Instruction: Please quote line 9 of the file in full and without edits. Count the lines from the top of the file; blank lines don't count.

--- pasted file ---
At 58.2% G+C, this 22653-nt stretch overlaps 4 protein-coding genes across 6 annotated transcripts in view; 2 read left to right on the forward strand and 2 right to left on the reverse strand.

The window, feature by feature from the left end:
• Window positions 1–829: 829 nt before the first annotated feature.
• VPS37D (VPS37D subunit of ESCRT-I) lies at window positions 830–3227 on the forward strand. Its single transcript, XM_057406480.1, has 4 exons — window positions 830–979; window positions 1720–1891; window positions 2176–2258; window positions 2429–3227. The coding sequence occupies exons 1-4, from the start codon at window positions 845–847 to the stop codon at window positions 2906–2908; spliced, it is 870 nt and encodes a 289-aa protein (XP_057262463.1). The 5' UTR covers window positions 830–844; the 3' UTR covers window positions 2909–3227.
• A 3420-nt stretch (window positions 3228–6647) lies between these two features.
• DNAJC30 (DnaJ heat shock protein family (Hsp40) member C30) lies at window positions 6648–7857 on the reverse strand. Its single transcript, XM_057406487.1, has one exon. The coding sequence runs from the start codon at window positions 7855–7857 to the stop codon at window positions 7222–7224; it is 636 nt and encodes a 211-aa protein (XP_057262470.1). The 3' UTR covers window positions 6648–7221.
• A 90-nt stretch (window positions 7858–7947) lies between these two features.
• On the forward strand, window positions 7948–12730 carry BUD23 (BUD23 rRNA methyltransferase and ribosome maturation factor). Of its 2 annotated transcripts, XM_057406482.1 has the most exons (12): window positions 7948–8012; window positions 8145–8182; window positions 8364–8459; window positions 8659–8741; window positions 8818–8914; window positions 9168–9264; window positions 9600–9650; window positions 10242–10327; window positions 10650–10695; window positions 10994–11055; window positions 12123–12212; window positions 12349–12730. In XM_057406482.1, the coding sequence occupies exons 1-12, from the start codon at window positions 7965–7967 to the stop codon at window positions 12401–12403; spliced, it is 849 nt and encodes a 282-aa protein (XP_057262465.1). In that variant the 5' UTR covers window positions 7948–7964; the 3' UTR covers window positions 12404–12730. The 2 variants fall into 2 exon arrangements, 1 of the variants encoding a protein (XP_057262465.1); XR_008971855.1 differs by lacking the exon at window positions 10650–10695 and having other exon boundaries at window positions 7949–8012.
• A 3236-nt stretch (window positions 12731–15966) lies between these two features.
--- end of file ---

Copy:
• A 3236-nt stretch (window positions 12731–15966) lies between these two features.